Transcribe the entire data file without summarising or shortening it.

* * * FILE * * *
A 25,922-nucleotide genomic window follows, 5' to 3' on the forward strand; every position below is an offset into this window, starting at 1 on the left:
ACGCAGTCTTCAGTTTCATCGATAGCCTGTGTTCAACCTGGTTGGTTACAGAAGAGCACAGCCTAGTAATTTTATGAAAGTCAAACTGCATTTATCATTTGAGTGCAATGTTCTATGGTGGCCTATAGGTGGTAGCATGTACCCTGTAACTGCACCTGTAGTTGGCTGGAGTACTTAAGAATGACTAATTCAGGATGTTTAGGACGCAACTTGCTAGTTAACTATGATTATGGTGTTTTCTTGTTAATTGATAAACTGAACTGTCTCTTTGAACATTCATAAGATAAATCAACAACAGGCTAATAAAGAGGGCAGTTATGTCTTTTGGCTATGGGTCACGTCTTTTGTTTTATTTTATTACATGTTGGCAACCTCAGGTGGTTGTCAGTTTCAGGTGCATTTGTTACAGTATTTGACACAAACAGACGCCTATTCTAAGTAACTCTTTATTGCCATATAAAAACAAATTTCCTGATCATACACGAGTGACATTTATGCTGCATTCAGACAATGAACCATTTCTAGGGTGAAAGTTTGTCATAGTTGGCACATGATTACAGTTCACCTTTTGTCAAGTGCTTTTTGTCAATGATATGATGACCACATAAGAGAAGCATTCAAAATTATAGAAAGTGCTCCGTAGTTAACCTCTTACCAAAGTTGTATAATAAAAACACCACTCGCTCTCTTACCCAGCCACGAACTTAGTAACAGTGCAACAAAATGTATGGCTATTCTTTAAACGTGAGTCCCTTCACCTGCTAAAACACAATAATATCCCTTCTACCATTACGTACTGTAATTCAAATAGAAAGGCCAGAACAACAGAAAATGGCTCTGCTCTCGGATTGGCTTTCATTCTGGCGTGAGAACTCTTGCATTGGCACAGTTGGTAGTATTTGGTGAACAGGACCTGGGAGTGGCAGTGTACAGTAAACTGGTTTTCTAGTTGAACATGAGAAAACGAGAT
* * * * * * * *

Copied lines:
A 25,922-nucleotide genomic window follows, 5' to 3' on the forward strand; every position below is an offset into this window, starting at 1 on the left:
ACGCAGTCTTCAGTTTCATCGATAGCCTGTGTTCAACCTGGTTGGTTACAGAAGAGCACAGCCTAGTAATTTTATGAAAGTCAAACTGCATTTATCATTTGAGTGCAATGTTCTATGGTGGCCTATAGGTGGTAGCATGTACCCTGTAACTGCACCTGTAGTTGGCTGGAGTACTTAAGAATGACTAATTCAGGATGTTTAGGACGCAACTTGCTAGTTAACTATGATTATGGTGTTTTCTTGTTAATTGATAAACTGAACTGTCTCTTTGAACATTCATAAGATAAATCAACAACAGGCTAATAAAGAGGGCAGTTATGTCTTTTGGCTATGGGTCACGTCTTTTGTTTTATTTTATTACATGTTGGCAACCTCAGGTGGTTGTCAGTTTCAGGTGCATTTGTTACAGTATTTGACACAAACAGACGCCTATTCTAAGTAACTCTTTATTGCCATATAAAAACAAATTTCCTGATCATACACGAGTGACATTTATGCTGCATTCAGACAATGAACCATTTCTAGGGTGAAAGTTTGTCATAGTTGGCACATGATTACAGTTCACCTTTTGTCAAGTGCTTTTTGTCAATGATATGATGACCACATAAGAGAAGCATTCAAAATTATAGAAAGTGCTCCGTAGTTAACCTCTTACCAAAGTTGTATAATAAAAACACCACTCGCTCTCTTACCCAGCCACGAACTTAGTAACAGTGCAACAAAATGTATGGCTATTCTTTAAACGTGAGTCCCTTCACCTGCTAAAACACAATAATATCCCTTCTACCATTACGTACTGTAATTCAAATAGAAAGGCCAGAACAACAGAAAATGGCTCTGCTCTCGGATTGGCTTTCATTCTGGCGTGAGAACTCTTGCATTGGCACAGTTGGTAGTATTTGGTGAACAGGACCTGGGAGTGGCAGTGTACAGTAAACTGGTTTTCTAGTTGAACATGAGAAAACGAGAT